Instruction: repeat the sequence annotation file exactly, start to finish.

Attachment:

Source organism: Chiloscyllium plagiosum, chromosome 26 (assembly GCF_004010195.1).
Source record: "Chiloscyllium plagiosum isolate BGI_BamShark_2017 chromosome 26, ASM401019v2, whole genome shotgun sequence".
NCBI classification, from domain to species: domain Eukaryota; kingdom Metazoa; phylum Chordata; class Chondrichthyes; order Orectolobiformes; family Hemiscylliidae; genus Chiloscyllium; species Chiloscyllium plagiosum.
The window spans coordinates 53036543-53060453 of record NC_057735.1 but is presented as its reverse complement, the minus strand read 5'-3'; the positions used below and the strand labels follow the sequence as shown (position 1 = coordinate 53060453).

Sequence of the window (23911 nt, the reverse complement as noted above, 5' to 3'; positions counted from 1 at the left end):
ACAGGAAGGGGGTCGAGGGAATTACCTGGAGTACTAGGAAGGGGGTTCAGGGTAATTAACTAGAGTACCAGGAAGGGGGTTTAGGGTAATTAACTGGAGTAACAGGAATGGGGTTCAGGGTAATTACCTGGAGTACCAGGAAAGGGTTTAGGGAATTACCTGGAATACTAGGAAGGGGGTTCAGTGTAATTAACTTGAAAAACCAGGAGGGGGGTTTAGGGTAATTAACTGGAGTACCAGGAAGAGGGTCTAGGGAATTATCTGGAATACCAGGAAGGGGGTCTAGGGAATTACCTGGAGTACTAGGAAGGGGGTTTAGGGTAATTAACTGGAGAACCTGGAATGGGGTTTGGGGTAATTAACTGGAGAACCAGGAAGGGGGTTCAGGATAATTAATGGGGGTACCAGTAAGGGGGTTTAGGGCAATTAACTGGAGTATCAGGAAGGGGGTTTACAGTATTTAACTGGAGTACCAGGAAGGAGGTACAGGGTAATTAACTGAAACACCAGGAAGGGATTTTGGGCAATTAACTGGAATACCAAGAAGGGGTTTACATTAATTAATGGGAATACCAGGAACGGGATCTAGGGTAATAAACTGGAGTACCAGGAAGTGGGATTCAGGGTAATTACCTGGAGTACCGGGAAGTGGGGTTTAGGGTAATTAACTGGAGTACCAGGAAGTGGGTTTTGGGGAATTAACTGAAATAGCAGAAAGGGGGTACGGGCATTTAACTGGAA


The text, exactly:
Source organism: Chiloscyllium plagiosum, chromosome 26 (assembly GCF_004010195.1).
Source record: "Chiloscyllium plagiosum isolate BGI_BamShark_2017 chromosome 26, ASM401019v2, whole genome shotgun sequence".
NCBI classification, from domain to species: domain Eukaryota; kingdom Metazoa; phylum Chordata; class Chondrichthyes; order Orectolobiformes; family Hemiscylliidae; genus Chiloscyllium; species Chiloscyllium plagiosum.
The window spans coordinates 53036543-53060453 of record NC_057735.1 but is presented as its reverse complement, the minus strand read 5'-3'; the positions used below and the strand labels follow the sequence as shown (position 1 = coordinate 53060453).

Sequence of the window (23911 nt, the reverse complement as noted above, 5' to 3'; positions counted from 1 at the left end):
ACAGGAAGGGGGTCGAGGGAATTACCTGGAGTACTAGGAAGGGGGTTCAGGGTAATTAACTAGAGTACCAGGAAGGGGGTTTAGGGTAATTAACTGGAGTAACAGGAATGGGGTTCAGGGTAATTACCTGGAGTACCAGGAAAGGGTTTAGGGAATTACCTGGAATACTAGGAAGGGGGTTCAGTGTAATTAACTTGAAAAACCAGGAGGGGGGTTTAGGGTAATTAACTGGAGTACCAGGAAGAGGGTCTAGGGAATTATCTGGAATACCAGGAAGGGGGTCTAGGGAATTACCTGGAGTACTAGGAAGGGGGTTTAGGGTAATTAACTGGAGAACCTGGAATGGGGTTTGGGGTAATTAACTGGAGAACCAGGAAGGGGGTTCAGGATAATTAATGGGGGTACCAGTAAGGGGGTTTAGGGCAATTAACTGGAGTATCAGGAAGGGGGTTTACAGTATTTAACTGGAGTACCAGGAAGGAGGTACAGGGTAATTAACTGAAACACCAGGAAGGGATTTTGGGCAATTAACTGGAATACCAAGAAGGGGTTTACATTAATTAATGGGAATACCAGGAACGGGATCTAGGGTAATAAACTGGAGTACCAGGAAGTGGGATTCAGGGTAATTACCTGGAGTACCGGGAAGTGGGGTTTAGGGTAATTAACTGGAGTACCAGGAAGTGGGTTTTGGGGAATTAACTGAAATAGCAGAAAGGGGGTACGGGCATTTAACTGGAA